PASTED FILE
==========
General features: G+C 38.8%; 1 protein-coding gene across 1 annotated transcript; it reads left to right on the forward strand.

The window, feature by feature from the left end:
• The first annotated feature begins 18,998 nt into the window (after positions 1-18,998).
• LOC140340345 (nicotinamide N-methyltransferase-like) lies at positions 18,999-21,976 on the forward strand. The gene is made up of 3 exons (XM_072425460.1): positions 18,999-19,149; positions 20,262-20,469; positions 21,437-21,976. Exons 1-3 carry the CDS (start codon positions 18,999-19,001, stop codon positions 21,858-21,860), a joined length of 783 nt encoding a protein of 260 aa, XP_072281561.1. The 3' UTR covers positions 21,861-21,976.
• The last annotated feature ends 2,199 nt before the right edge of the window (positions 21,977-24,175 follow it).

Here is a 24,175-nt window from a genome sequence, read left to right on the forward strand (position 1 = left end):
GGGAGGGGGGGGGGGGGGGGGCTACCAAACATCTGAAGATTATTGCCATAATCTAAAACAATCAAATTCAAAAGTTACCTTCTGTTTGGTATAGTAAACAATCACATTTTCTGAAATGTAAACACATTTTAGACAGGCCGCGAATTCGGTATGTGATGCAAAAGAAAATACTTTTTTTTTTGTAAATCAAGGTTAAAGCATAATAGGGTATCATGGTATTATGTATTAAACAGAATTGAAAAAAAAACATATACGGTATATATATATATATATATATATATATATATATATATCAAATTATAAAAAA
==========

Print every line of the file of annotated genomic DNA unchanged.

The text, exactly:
General features: G+C 38.8%; 1 protein-coding gene across 1 annotated transcript; it reads left to right on the forward strand.

The window, feature by feature from the left end:
• The first annotated feature begins 18,998 nt into the window (after positions 1-18,998).
• LOC140340345 (nicotinamide N-methyltransferase-like) lies at positions 18,999-21,976 on the forward strand. The gene is made up of 3 exons (XM_072425460.1): positions 18,999-19,149; positions 20,262-20,469; positions 21,437-21,976. Exons 1-3 carry the CDS (start codon positions 18,999-19,001, stop codon positions 21,858-21,860), a joined length of 783 nt encoding a protein of 260 aa, XP_072281561.1. The 3' UTR covers positions 21,861-21,976.
• The last annotated feature ends 2,199 nt before the right edge of the window (positions 21,977-24,175 follow it).

Here is a 24,175-nt window from a genome sequence, read left to right on the forward strand (position 1 = left end):
GGGAGGGGGGGGGGGGGGGGGCTACCAAACATCTGAAGATTATTGCCATAATCTAAAACAATCAAATTCAAAAGTTACCTTCTGTTTGGTATAGTAAACAATCACATTTTCTGAAATGTAAACACATTTTAGACAGGCCGCGAATTCGGTATGTGATGCAAAAGAAAATACTTTTTTTTTTGTAAATCAAGGTTAAAGCATAATAGGGTATCATGGTATTATGTATTAAACAGAATTGAAAAAAAAACATATACGGTATATATATATATATATATATATATATATATATATATCAAATTATAAAAAA